A study at Rush University’s department of Gastroenterology to determine if the SCD changes gut flora is in need of volunteers with IBD that are not on the SCD or similar diets.
A new book by Raman Prasad, Pamela Ferro, and Niloufer Moochhala for doing the SCD diary free to help those on the spectrum or dealing with ADHD.
Here’s your link.
The Bühlmann company has recently announced IBDoc, a home test for monitoring your calprotectin level.
It requires their test kit and an app for your smart phone. There is also an online component for sharing info with your doc, though I’m not sure if that is a requirement. I also couldn’t find a price, so for now am assuming that you’d need a prescription to get the test kits.
Researches at the Technische Universität München have shown in a mouse model that bacterial imbalance in the gut can lead to a Chrohn’s-like inflammation. Previously, it was not know wether an unbalanced gut microbiota was the cause or result of inflammation. Their research shows that it is the cause. Here’s your link.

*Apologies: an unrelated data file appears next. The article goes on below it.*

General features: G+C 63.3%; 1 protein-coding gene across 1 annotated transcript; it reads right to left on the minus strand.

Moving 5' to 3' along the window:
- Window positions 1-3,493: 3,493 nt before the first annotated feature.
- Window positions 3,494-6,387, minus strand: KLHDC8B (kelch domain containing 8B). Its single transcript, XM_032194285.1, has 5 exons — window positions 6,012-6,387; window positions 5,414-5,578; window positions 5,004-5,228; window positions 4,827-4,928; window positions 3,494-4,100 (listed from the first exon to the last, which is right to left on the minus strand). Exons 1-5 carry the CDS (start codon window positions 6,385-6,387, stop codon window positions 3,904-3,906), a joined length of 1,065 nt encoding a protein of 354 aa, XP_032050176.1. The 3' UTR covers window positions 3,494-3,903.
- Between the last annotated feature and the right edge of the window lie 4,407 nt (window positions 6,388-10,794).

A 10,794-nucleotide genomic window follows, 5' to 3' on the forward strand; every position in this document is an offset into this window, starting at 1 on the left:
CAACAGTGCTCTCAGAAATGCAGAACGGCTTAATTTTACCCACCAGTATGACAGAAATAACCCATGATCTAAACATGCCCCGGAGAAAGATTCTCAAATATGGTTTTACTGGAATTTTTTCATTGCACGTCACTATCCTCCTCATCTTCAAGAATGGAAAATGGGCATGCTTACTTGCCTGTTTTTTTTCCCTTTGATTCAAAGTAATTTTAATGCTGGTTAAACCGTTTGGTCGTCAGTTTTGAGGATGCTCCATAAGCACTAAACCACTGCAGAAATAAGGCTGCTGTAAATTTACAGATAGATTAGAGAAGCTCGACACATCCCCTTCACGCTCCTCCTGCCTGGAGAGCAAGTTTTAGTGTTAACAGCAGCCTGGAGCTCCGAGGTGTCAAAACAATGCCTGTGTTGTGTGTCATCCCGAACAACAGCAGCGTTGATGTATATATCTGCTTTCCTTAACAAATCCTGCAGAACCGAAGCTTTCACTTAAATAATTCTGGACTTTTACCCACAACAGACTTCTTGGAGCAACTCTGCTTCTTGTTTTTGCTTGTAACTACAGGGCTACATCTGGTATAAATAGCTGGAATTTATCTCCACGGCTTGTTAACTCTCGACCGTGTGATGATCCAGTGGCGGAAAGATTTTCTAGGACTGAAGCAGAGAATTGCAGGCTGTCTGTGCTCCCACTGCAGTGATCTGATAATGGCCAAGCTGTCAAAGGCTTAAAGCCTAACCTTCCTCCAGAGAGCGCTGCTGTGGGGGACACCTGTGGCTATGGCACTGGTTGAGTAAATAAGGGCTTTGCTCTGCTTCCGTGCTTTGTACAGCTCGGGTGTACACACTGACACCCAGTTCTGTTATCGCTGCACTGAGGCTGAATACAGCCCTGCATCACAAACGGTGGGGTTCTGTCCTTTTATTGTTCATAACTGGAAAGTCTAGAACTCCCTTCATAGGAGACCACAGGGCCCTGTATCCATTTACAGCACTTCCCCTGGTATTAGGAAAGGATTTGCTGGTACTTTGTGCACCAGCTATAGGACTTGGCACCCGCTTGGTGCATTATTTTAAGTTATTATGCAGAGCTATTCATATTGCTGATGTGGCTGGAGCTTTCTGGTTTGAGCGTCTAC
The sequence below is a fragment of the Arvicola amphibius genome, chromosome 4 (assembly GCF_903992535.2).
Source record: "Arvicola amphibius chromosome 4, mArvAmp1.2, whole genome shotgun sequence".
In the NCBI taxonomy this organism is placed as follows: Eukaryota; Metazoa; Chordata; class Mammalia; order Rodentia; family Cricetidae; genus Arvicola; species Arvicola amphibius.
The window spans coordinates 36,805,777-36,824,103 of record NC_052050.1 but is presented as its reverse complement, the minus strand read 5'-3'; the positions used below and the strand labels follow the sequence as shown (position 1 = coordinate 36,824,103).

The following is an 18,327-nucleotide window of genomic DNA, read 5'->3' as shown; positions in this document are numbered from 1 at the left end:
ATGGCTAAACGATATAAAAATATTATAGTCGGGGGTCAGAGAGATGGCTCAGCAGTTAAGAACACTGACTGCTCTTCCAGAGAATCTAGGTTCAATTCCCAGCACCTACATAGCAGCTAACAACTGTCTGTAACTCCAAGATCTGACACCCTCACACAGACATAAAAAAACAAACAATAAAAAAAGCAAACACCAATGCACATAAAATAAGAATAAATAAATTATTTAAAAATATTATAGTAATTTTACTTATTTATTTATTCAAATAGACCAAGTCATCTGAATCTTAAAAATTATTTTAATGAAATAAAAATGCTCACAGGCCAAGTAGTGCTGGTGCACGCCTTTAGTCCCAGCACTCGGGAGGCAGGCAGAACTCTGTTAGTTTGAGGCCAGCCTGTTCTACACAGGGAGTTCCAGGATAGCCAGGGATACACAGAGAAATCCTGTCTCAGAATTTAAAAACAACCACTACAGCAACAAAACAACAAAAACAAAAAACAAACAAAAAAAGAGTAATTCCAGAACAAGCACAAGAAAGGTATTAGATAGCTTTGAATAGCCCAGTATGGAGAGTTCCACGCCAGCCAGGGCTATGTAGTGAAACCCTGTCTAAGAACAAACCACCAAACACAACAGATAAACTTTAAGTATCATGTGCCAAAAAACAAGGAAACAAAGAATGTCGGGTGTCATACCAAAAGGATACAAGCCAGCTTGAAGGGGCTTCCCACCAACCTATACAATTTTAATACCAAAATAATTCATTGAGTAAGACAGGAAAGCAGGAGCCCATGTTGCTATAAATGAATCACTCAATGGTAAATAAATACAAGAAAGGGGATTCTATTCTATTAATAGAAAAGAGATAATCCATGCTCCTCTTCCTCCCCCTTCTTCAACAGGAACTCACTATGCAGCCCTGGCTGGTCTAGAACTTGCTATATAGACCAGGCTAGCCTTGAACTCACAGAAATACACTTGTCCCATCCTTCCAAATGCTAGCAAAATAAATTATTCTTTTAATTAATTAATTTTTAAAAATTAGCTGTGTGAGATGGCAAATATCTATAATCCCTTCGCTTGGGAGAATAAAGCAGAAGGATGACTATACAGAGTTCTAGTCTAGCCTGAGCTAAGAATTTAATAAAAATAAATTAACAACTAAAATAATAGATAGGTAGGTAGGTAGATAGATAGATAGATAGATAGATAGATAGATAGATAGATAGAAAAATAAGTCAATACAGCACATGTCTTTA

Article from ScienceLife at the University of Chicago Medicine and Biological Sciences:
Amazing bee hive system that allows you to get fresh honey just by turning a valve.
Here’s your link.
I previously have had commenting wide open. It worked fine for a long time, but now I’m getting so much spam that I’m requiring commentors to give a name and email. I don’t want your name and email, but I’m hoping that it will curb the amount of junk that fills up this blog and wastes my time.
My only other option is turning commenting off. That would be a bummer because it would eliminate the public back and forth that the silent majority can benefit from. Note that I’m still leaving my contact info in the sidebar if you want to avoid the blog commenting altogether.
Article From Scientific American:
The largest study of its kind has revealed for the first time the specific gut bacteria involved in Crohn’s disease, which afflicts an estimated 700,000 Americans with chronic, painful diarrhea and bleeding, among other unpleasant symptoms. With a better understanding of how the microbial ecosystem changes in children who suffer from the disease, researchers have gained clues that could someday lead to better diagnosis and treatment.